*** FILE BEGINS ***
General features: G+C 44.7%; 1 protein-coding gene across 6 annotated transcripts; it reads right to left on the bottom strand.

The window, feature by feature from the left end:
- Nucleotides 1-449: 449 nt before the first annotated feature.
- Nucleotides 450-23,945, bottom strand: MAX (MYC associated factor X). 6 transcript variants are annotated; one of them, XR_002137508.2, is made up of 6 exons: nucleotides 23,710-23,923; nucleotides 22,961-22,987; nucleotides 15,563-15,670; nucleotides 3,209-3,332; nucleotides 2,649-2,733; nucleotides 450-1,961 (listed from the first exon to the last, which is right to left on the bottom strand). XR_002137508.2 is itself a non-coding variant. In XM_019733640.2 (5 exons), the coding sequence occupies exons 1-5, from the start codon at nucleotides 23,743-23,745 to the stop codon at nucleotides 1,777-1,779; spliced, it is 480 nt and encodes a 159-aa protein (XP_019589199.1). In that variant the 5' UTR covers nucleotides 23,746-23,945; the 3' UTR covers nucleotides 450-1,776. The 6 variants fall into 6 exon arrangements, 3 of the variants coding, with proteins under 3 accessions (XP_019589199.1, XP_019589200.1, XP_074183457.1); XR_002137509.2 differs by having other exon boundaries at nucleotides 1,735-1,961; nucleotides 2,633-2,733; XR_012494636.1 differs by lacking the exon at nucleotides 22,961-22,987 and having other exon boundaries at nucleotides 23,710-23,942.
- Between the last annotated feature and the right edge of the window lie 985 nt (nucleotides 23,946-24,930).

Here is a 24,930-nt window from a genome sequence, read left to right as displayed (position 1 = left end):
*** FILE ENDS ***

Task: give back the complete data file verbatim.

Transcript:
General features: G+C 44.7%; 1 protein-coding gene across 6 annotated transcripts; it reads right to left on the bottom strand.

The window, feature by feature from the left end:
- Nucleotides 1-449: 449 nt before the first annotated feature.
- Nucleotides 450-23,945, bottom strand: MAX (MYC associated factor X). 6 transcript variants are annotated; one of them, XR_002137508.2, is made up of 6 exons: nucleotides 23,710-23,923; nucleotides 22,961-22,987; nucleotides 15,563-15,670; nucleotides 3,209-3,332; nucleotides 2,649-2,733; nucleotides 450-1,961 (listed from the first exon to the last, which is right to left on the bottom strand). XR_002137508.2 is itself a non-coding variant. In XM_019733640.2 (5 exons), the coding sequence occupies exons 1-5, from the start codon at nucleotides 23,743-23,745 to the stop codon at nucleotides 1,777-1,779; spliced, it is 480 nt and encodes a 159-aa protein (XP_019589199.1). In that variant the 5' UTR covers nucleotides 23,746-23,945; the 3' UTR covers nucleotides 450-1,776. The 6 variants fall into 6 exon arrangements, 3 of the variants coding, with proteins under 3 accessions (XP_019589199.1, XP_019589200.1, XP_074183457.1); XR_002137509.2 differs by having other exon boundaries at nucleotides 1,735-1,961; nucleotides 2,633-2,733; XR_012494636.1 differs by lacking the exon at nucleotides 22,961-22,987 and having other exon boundaries at nucleotides 23,710-23,942.
- Between the last annotated feature and the right edge of the window lie 985 nt (nucleotides 23,946-24,930).

Here is a 24,930-nt window from a genome sequence, read left to right as displayed (position 1 = left end):